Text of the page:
• If the Register takes its cue from the PSC then it is likely that there will be criminal penalties for failing to comply. In situations where there is a failure to comply with the PSC, where shareholders do not disclose beneficial ownership information, they have the rights in their shares (to vote, receive dividends, etc.) restricted. Similarly, it may be contemplated that where adequate beneficial ownership information is not received for a property, use and/or ownership of that property could be restricted and ultimately be forfeited to the state.
  • It is also worth noting that today's announcement also included measures for police and law enforcement to directly access the (private) beneficial ownership registers that are maintained in the jurisdictions in which they are incorporated. In the event of non-compliance with the register, this will allow those authorities to directly verify information contained on the Register.

What other implications are there?

In 2015 the Government announced its intention from 2017 to charge non-UK domiciled trusts and individuals who owned UK residential property through companies to inheritance tax as if they owned the property directly. This would have represented a significant enforcement challenge for HMRC, where no accessible register of those ownerships exists. The introduction of the register of beneficial property ownership will significantly assist the collection of that tax.

Looking further ahead, it has been a matter of significant press comment that foreign companies that own residential property, particularly high value homes, could be sold without incurring any liability to SDLT that would be payable on the sale of the property itself. A UK register of the ownership of such companies raises the possibility that a charge to SDLT on the sale of shares in such companies could be introduced and as with the inheritance tax charge above, easily enforced.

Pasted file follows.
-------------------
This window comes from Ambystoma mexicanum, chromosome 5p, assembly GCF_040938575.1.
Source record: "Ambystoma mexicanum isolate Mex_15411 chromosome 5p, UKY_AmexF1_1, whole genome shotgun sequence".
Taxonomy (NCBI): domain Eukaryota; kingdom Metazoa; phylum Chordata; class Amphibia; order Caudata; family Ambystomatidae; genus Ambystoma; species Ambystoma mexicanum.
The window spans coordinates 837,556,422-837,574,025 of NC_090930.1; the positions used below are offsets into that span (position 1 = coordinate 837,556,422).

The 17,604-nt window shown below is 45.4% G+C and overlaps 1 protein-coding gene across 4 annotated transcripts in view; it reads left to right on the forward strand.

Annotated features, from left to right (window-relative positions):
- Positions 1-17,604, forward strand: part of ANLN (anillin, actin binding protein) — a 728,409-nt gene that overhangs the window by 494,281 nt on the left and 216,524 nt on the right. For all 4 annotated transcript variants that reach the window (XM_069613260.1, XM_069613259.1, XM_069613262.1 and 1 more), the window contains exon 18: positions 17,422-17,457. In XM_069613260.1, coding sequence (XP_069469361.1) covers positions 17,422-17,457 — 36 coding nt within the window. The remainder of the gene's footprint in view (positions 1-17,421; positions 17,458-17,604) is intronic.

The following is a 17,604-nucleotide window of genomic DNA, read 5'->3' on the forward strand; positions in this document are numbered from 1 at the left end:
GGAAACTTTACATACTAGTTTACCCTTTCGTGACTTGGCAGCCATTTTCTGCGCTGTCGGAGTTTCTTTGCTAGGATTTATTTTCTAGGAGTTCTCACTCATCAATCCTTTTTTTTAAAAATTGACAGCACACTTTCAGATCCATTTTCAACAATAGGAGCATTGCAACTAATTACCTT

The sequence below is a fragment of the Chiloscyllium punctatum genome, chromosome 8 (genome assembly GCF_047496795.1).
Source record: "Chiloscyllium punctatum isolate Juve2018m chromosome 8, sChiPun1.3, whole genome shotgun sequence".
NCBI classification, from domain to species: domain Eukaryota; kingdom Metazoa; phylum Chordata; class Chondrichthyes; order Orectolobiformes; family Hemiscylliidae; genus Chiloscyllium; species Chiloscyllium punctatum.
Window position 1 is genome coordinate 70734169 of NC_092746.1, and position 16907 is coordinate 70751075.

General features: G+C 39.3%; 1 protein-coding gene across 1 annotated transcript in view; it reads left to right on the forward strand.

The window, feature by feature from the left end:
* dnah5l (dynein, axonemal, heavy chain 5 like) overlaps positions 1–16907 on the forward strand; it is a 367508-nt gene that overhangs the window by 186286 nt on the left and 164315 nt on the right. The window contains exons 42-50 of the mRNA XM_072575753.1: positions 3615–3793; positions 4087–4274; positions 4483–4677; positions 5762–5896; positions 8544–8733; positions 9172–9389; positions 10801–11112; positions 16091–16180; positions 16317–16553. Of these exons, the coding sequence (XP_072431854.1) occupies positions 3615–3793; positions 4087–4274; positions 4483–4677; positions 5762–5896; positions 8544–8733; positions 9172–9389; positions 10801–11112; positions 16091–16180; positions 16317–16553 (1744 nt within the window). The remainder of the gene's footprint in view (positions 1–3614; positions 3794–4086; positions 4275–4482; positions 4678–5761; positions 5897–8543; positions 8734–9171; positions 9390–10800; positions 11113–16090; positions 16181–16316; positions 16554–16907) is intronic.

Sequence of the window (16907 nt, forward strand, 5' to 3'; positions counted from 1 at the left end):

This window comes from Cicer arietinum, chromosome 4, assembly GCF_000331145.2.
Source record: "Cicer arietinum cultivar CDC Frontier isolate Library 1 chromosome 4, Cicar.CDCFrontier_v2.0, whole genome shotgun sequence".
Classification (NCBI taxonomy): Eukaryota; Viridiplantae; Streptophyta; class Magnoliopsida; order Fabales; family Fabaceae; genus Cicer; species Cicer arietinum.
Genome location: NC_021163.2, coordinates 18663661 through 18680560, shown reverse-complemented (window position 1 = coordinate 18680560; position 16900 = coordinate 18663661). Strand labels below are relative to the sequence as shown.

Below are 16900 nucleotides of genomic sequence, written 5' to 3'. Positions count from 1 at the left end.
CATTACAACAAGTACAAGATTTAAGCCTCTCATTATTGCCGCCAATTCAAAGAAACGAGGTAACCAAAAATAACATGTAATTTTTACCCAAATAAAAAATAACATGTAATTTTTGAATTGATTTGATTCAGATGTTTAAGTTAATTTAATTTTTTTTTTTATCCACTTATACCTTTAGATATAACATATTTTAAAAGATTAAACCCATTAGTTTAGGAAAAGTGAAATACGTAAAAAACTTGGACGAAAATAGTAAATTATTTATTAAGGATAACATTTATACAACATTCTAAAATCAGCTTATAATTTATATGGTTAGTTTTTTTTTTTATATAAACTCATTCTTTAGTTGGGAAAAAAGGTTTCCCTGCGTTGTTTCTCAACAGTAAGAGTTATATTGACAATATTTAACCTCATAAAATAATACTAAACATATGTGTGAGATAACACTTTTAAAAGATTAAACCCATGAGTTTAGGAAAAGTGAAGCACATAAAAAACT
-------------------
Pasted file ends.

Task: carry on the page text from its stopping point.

What is the cost?

The Government appears to be fighting a war on corruption and in any war, there will be collateral damage. In this case the collateral damage is the privacy of a law-abiding individual and the infringement of "the right to respect for his private and family life [and], his home" (Article 8 – European Convention on Human Rights). There are many reasons why an individual may seek to preserve the privacy of their home as is illustrated by the case of the actress Emma Watson (whose troubles with stalkers is well documented), who purchased her home using a Panamanian nominee company to preserve her privacy. There is no tax advantage to be gained from such arrangements and there are no doubt numerous other examples of why an individual might seek to rely on basic privacy for their personal security. What the Government will do to address the legitimate concerns of such individuals remains to be seen.

Finally, these rules may do nothing to combat those who are willing to conceal the true ownership of assets. Following the release of the Panama Papers, the Russian cellist Sergei Roldugin has been reported as the beneficial owner of companies with billions of dollars of funds, but there does not appear to be any certainty that he is in fact the owner. Who would be surprised if the register of property ownership does not also reveal a number of other Sergei Roldugins?

The content of this article is intended to provide a general guide to the subject matter. Specialist advice should be sought about your specific circumstances.

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Lindsay Brown